In wired and wireless environments where users carry mobile devices across multiple LAN subnets those devices often change their IP addresses, because IP address uniquely identifies host's physical attachment to the Internet. Such changes to the network cause problems in many applications, like e.g. VPN or VoIP. To overcome this inconvenience Mobile IP was designed. Mobile IP is an Internet Engineering Task Force (IETF) standard communications protocol realizing mobility in the internet. Transport and higher-layer connections are preserved, when Mobile Hosts change their point-of-attachment to the internet. It is because Mobile Host's IP address is not altered. Mobile IP does not propagate host-specific routes to provide the mobility.
How it works
A Mobile Host has two addresses: a home address and a temporary address called care-of-address. The first address is a permanent address of the Mobile Host in its home network, while the latter is associated with the network the Mobile Host is visiting. In order to preserve the Mobile Host's IP address there are two nodes responsible for tunneling the packets: a Home Agent in the home address's network, and a Foreign Agent in the network the Mobile Host is visiting. A Home Agent manages information about Mobile Hosts whose permanent address is in the Home Agent's network, while a Foreign Agent stores information about Mobile Hosts visiting its network. Foreign Agents also advertise care-of-address by sending Agent Advertisement messages. Those are extensions of the ICMP router discovery messages and are part of the Mobile IP standard. The communication scheme's shape forms a triangle (where nodes are: a Correspondent Host, a Home Agent, and a Foreign Agent), and is therefore called a triangle routing.
In order to communicate with the Mobile Host its home address is used to send packets. After the Correspondent Host sends packets, they are then intercepted by the Home Agent using Proxy ARP, and tunneled by the Home Agent to the Mobile Host's care-of address with a new IP header, but preserving the original IP header. Then the Foreign Agent decapsulates the packets to remove the added IP header and deliveres them to the Mobile Host.
The Mobile Host sends packets directly to the other communicating node through the Foreign Agent. If needed, the Foreign Host tunnels the packets to the Home Agent, which in turn forwards them to the communicating host (reverse tunneling).
The Mobile IP protocol defines also an authenticated registration procedure used to inform Home Agents of Mobile Hosts' care-of-addresses. The packet routing, including the specification of one mandatory tunneling mechanism and several optional tunneling mechanisms is also part of the standard.
Mobility triggers performance problems, especially in the case of TCP connections. One of them are blackouts. These are periods of time when Mobile Hosts are moving within the same network and are disconnected from the network, so Mobile IP mechanisms are not used. It may be related with signal decay or places the Mobile Host user is moving. Blackouts may last from a several up to several tens seconds. During the blackout, TCP retransmission timers will count down to 0, and TCP will assume that there is a severe network congestion. The congestion window will be decreased to the size of one packet and the slow start procedure will be started. If blackouts happen often, the bandwidth of TCP connections may decrease significantly.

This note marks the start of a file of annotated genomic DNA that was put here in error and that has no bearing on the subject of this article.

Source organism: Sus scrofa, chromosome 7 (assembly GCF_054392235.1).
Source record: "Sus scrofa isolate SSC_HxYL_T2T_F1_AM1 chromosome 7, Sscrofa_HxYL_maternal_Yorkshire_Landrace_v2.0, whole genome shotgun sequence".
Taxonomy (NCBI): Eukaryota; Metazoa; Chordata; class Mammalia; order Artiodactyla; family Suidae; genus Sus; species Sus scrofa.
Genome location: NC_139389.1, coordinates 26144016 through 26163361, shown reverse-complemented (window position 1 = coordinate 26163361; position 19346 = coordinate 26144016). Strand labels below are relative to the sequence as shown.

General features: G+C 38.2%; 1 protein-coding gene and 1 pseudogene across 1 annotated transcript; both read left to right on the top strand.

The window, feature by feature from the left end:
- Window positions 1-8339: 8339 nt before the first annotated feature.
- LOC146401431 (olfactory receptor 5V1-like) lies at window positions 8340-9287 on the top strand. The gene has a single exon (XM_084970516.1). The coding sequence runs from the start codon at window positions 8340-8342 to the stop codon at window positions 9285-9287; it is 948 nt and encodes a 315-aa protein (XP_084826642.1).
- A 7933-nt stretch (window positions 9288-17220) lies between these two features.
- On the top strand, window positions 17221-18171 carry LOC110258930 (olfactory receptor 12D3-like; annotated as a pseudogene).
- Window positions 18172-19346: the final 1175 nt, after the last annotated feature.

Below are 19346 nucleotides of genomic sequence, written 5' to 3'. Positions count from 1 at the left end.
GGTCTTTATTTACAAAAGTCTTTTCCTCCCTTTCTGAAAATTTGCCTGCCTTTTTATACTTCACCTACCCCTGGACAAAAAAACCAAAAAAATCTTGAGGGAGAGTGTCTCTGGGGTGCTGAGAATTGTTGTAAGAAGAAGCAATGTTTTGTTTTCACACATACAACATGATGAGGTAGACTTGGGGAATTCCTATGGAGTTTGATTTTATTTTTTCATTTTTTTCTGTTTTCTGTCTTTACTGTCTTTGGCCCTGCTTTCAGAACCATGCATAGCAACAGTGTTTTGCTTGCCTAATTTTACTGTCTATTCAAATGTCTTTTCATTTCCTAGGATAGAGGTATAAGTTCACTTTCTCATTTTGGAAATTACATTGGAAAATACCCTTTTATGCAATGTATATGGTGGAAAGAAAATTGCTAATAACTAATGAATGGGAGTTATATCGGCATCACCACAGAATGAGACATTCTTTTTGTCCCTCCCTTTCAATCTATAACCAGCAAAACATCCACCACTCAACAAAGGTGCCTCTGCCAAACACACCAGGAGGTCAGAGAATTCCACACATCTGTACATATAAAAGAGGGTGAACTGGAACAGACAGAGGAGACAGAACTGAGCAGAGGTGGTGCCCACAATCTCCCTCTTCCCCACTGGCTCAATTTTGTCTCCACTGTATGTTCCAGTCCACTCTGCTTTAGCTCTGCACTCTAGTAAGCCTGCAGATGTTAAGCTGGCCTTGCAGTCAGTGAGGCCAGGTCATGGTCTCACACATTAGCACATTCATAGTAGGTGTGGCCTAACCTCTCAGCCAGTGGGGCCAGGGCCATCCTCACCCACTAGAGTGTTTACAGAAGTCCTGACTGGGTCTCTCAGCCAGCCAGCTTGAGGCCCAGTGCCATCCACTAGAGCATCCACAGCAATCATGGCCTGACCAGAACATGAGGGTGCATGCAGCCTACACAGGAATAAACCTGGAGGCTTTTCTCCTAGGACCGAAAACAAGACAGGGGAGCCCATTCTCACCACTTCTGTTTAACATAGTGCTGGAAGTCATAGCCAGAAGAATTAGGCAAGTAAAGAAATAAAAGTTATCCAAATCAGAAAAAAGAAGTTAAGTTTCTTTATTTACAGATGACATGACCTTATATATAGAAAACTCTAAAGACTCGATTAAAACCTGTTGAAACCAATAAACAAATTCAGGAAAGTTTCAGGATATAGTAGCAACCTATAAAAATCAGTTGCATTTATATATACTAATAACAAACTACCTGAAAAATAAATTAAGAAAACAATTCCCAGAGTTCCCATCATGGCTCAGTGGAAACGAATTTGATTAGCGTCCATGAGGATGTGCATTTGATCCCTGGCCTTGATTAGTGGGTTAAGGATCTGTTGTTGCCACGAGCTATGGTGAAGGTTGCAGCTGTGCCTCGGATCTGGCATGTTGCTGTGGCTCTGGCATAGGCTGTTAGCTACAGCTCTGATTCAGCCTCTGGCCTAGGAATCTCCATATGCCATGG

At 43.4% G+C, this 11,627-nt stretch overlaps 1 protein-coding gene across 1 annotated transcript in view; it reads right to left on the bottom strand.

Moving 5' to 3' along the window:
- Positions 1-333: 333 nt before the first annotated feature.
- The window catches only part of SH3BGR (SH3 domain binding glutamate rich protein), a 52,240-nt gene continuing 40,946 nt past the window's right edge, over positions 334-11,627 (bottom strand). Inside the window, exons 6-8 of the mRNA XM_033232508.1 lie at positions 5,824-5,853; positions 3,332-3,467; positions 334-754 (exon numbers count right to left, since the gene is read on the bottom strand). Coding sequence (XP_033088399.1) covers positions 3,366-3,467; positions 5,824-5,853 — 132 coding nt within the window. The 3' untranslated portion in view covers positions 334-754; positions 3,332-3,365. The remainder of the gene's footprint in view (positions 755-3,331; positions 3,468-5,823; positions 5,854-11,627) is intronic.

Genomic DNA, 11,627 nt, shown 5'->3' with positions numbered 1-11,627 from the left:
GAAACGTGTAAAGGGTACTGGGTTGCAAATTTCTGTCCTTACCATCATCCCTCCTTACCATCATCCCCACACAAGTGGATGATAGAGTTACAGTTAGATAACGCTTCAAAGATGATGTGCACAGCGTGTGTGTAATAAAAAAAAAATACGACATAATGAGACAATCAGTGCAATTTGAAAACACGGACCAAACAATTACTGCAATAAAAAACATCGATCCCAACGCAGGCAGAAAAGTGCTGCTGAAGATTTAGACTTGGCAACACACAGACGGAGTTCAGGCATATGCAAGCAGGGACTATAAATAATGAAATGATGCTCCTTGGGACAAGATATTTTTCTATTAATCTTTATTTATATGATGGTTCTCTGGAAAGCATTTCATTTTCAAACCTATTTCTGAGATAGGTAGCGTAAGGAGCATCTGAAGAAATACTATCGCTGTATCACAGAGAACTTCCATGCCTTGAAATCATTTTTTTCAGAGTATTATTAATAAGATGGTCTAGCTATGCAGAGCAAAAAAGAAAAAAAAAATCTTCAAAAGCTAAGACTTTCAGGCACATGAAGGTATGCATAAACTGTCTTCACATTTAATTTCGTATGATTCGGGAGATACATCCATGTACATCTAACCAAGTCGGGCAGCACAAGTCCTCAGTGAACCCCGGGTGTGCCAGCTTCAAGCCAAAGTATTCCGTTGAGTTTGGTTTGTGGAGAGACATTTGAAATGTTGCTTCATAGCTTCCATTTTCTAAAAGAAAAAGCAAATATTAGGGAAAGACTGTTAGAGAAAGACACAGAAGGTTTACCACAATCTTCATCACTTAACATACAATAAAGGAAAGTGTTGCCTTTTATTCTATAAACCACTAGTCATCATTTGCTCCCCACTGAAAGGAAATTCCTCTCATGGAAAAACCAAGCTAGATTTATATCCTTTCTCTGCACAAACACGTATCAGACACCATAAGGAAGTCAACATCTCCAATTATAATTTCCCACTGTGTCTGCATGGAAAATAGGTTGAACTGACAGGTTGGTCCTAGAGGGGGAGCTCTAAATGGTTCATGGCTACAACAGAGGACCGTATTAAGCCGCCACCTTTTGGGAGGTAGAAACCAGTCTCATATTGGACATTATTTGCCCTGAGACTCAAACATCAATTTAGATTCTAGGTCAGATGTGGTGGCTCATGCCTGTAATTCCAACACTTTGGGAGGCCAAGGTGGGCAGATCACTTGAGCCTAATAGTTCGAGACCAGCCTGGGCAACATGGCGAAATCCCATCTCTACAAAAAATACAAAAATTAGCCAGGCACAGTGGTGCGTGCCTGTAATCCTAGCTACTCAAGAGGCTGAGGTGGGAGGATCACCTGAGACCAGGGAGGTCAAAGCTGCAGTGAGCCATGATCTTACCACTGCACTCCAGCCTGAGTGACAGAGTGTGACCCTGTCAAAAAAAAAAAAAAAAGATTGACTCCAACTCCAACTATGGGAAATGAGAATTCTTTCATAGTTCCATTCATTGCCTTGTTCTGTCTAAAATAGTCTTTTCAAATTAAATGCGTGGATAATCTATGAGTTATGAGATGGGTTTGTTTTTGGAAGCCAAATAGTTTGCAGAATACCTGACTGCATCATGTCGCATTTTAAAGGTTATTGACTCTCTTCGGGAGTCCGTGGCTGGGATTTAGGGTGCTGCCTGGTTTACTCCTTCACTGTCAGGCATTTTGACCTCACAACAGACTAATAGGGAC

The other performance drawback of Mobile IP is packet loss. When a Mobile Host moves to the new network, the Home Agent updates the information so it could tunnel the packets to the new Foreign Agent. While updating, all packets are tunneled to the previous Foreign Agent, where they are discarded. When TCP stack discovers the loss, it will decrease the window to the size of one packet and the slow start procedure will begin. If the Mobile Host changes networks often, the bandwidth decrease will be noticable. The problem exacerbates with the distance from the Mobile Host's home network.
Triangle Routing also influences the performance. All packets destined for the Mobile Host need to go through its Home Agent. This increases the delay (Round-Trip Time) in delivering packets and wastes bandwidth. This problem is solved with Mobile IP Working Group draft paper. A binding update is sent to the a Correspondent Host and to the previous Foreign Agent.
The Mobile Hosts registration in the Home Agent is another bottleneck in Mobile IP performance, called slow hando time. The registration reply is a function of the RTT from the Home Agent to the Mobile Host, and thus is sensitive to the distance from the Home Agent.
- RFC 3344 IP Mobility Support for IPv4, Charles Perkins, August, 2002 obsoleting:
- RFC 3775 Mobility Support in IPv6 David B. Johnson, Charles Perkins, J. Arkko, June, 2004
- Route Optimization in Mobile IP draft-ietf-mobileip-optim-09.txt, Charles Perkins, David B. Johnson, February 15, 2000
- RFC 4721 Mobile IPv4 Challenge/Response Extensions (Revised), Charles Perkins, P. Calhoun, J. Bharatia, January, 2007
–- 05 Sep 2007